This is a weekly blog that takes in the most important parts of the weekend’s football. Usually there’s something absolutely ridiculous which overshadows the rest of the events. Manchester United collapsing spectacularly. Arsenal becoming ever more concentrated Arsenal. Chelsea alternating between malignant and benign. Liverpool made us all laugh one year, and shocked us with their tedious defense of racism in another. Manchester City has become the best side in the country over the past few years, and look set to do the same until its owners lose interest, should they ever lose interest. This is the fourth year of this diary’s existence, and there’s almost always been something hilarious, outrageous, staggeringly hypocritical or, if football is behaving itself, just absolutely brilliant to digest.
Last weekend has happened before, and it will almost certainly happen all over again. Jose Mourinho is yet to lose a competitive game to Arsene Wenger, and probably never will. Wenger will never manage to assemble a team again that has the mental strength to be champions, and he and his collection of disciples in the crowd will always, always fail to see the truth. Chelsea acted like dicks again, but thankfully, given their dickishness similarities with Liverpool in the past (Hello John, hello fans who chant racist abuse on many occasions), it was merely in the most amusingly petty way — perhaps the most petty since Fernando Torres administered a Chinese burn on Jan Vertonghen a few years ago.
Diego Costa pissed off Arsenal defender Gabriel, and as the two came together for some afters, the referee eventually gave both of them a warning and a yellow card. It was your standard, predictable Costa. Choose a target, rough him up within an inch of acceptability, and then prod, cajole and provoke him relentlessly thereafter. Raise those hackles in the man, and then really wind up the man and his hackles. Annoy the hackles on the hackles. Annoy the hackles’ hackles’ hackles until hackles doesn’t mean anything anymore.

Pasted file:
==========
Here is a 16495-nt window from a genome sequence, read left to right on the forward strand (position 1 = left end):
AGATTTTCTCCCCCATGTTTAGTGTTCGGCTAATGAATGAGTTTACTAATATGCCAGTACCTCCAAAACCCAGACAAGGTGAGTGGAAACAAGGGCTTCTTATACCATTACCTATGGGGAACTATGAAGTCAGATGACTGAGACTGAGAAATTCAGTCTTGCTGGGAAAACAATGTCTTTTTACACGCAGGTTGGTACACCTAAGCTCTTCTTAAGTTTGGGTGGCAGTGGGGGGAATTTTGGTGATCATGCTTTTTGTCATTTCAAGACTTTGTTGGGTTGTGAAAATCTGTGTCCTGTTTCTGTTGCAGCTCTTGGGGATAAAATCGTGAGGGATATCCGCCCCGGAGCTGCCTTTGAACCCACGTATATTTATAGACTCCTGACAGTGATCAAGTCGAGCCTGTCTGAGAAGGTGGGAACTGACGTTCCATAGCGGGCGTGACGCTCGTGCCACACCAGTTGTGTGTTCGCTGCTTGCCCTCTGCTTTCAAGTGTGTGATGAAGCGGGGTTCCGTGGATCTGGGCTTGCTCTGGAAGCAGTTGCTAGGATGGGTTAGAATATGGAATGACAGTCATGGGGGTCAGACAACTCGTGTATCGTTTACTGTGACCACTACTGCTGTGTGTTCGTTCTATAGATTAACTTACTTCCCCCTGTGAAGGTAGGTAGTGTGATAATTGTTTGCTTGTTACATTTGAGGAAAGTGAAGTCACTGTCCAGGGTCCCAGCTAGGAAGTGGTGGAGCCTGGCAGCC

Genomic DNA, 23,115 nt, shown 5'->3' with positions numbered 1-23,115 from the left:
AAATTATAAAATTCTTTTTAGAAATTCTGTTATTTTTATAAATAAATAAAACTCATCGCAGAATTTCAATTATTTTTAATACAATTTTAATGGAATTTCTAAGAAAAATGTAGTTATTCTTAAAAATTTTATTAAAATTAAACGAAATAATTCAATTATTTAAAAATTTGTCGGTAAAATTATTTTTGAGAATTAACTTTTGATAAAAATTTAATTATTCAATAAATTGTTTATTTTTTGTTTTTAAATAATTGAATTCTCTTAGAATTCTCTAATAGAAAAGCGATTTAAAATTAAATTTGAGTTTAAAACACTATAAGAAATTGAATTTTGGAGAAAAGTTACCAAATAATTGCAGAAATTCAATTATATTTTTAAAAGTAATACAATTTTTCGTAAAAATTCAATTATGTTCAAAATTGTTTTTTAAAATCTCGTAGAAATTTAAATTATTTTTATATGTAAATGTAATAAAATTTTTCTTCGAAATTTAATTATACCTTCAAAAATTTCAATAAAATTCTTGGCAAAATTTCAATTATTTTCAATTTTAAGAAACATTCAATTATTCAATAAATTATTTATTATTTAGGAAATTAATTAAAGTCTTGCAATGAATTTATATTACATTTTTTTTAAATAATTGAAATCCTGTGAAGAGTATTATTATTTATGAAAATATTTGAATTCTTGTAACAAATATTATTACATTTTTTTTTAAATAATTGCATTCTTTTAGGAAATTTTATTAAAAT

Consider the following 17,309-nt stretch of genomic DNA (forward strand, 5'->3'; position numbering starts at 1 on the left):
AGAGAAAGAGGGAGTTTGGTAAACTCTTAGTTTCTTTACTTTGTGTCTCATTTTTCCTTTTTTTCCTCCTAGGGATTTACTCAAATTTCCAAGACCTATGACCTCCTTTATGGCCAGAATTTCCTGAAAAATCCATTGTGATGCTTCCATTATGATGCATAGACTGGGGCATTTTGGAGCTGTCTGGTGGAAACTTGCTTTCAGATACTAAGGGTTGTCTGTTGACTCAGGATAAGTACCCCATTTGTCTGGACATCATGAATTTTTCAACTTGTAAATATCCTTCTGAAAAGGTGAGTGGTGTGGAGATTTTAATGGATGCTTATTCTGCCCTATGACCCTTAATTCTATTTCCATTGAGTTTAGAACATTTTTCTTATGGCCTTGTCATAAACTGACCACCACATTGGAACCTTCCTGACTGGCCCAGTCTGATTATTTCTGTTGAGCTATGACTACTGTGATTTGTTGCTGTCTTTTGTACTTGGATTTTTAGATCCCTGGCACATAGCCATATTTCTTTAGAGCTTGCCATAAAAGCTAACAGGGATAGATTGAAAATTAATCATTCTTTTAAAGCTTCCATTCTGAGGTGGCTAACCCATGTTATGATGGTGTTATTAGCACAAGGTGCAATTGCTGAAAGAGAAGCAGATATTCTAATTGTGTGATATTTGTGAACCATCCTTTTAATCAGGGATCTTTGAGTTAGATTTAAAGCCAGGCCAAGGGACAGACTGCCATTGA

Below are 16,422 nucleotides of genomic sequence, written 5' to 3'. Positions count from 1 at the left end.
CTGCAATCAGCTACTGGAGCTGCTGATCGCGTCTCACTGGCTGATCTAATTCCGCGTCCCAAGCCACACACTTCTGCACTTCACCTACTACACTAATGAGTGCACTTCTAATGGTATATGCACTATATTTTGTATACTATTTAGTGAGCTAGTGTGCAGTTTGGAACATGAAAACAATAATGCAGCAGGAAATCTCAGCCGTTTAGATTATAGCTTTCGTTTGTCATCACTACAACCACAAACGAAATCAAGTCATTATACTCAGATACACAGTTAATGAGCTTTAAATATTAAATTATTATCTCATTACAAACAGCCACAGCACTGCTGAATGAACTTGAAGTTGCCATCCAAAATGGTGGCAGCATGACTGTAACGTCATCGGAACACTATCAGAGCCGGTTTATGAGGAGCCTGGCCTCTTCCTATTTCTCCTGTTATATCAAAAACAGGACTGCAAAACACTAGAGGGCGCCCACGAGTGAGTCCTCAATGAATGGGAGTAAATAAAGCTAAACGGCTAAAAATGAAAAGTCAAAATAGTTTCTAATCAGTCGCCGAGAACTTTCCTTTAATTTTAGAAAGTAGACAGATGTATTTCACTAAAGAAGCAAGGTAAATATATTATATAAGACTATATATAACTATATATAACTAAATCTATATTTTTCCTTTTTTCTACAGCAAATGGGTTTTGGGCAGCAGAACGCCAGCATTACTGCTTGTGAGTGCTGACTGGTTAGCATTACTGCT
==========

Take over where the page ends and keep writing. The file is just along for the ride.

It has happened before and it will almost certainly happen all over again. Costa has form for it in Spain, getting chinned for his trouble by Momo Sissoko. He also has form for worse, reportedly, and has been cleaned out by a righteous Geoffrey Kondogbia for it, too. That is one of the correct ways to respond to Costa — with immediate, worthwhile violence. The other sensible option is to rise above it serenely and let him waste his energy while focusing on the man not putting the ball in the net. Of course, for much of last season he was able to do both at the same time (see the win away to Everton, when Chelsea was exciting rather than exacting).
What Costa did to Gabriel was amusing given its obviousness and obvious ineffectiveness. But there was no way after both he and the defender had been booked … it didn’t matter how much Costa was going to say or poke, Gabriel was sensible enough to — Oh, hello! Look what happened!
Gabriel pathetically flicked a boot out into Costa. It didn’t hurt the Chelsea man, and it wasn’t risking any kind of injury — serious or otherwise — to the striker. But even more pathetically, he got a straight red card for the act, by doing it right in front of the demonstrably demonstrative wanker, Mike Dean, a man never known to turn down the chance to officiously pause, point, and enjoy the attention. Here was his chance to give justice by an annoying, probably correct interpretation of the law, rather than encourage the two to disappear down the tunnel for five minutes to exchange drunk-man swings at each others’ noggins.
From that point, it was over. The useless Theo Walcott moved his mass up front, Kurt Zouma stuck a zesty nail in John Terry’s captain, and then Santi Cazorla pulled off an enjoyably pointless second yellow. It finished 2-0, but to many sensible observers, the comparison with heavier past Arsenal tonkings against Chelsea made perfect sense. Wenger and his players had been humiliated in the traditional manner. Chelsea were bastards, but bastards with three points.
But as we said earlier, this diary is about the biggest moment in football of the weekend. Sometimes, something is so massive and serious that it bleeds into football. There are terrorist attacks, tragedies, triumphs of spirit, and political interferences. And so it has happened again. Because on Sunday night, let the record show that, apparently, the British Prime Minister David Cameron put his willy in a dead pig’s head when he was at university.